For one thing, PEScience Alphamine contains Choline Bitartrate.
Choline is a very important substance for the human body, especially for the brain.
Choline forms the basis of several compounds vital for proper brain health and function. These include acetylcholine, the “focus” neurotransmitter, and phosphatidylcholine, which is needed for brain maintenance.
The bitartrate is just an ester added to make it more absorbable.
Now, this is not in and of itself a dangerous substance.
But consuming too much choline bitartrate can cause side effects ranging from headaches and irritability to low blood pressure and severe dizziness.
The usual dose of choline bitartrate for purposes of boosting focus is about 350mg.
But there could be as much as 1,500mg in Alphamine for all we know.
We also have some caffeine anhydrous in Alphamine.
Caffeine anhydrous is a dehydrated form of caffeine. That means it is more potent by weight than regular caffeine (no dead water weight here).
125mg isn’t going to cause any problems for the vast majority of users. It is about as much as you will find in a large black coffee from Starbucks.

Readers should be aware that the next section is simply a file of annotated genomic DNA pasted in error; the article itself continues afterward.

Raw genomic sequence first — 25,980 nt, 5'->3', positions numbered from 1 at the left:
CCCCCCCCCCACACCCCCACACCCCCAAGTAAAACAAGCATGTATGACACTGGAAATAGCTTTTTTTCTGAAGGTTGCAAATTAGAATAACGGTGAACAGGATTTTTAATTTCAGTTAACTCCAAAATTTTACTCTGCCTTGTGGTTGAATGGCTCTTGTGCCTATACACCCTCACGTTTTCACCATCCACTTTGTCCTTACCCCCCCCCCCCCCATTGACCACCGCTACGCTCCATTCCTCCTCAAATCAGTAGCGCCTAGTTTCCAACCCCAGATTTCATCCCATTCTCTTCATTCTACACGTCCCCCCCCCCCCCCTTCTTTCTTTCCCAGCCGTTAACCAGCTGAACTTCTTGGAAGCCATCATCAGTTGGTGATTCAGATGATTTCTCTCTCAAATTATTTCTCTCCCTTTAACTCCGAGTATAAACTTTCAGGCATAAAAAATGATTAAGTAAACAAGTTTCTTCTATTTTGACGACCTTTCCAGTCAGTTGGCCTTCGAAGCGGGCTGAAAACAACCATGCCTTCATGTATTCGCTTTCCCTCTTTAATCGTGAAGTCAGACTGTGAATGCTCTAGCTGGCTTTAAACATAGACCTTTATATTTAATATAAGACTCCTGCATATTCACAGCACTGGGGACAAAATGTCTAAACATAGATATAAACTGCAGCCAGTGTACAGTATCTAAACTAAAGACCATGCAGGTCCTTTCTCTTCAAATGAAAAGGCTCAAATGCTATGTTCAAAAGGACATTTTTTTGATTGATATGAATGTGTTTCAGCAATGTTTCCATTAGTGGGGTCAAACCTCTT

But if you are sensitive to caffeine at all, or if you have any underlyiong conditions, this is probably something you want ot be wary of.
As always, your best bet is to talk to a qualified doctor before you put anything strange into your body.
If you have any negative experiences with this supplement, please let us know so others know what they’re getting into!
PEScience Alphamine Review Conclusion
All things considered, this is a pretty poor fat burner and pre-workout.
First of all, we hate proprietary blends.
There’s no good reason why they should be used. They almost always just hide a rip-off of some kind. Best avoided altogether.
The Alphamine prop blend contains some run of the mill amino acids, a focus booster, and a herb known to help with digestion.
We do get a reasonable serving of caffeine in here, but that doesn’t save Alphamine.
The Alphamine formula could be as much as 99% Leucine.
It could be 99% Carnitine.
You could be paying $50 for something that is 1,589mg of Theanine and a few micrograms of the other ingredients.
That is the reality of prop blends. We hate having to consider the worst case scenario like this; we would much rather we didn’t have to.
If you haven’t read our full Alphamine review, we recommend you do so.
But the take home message here is: there are much better fat burners out there, no doubt about it.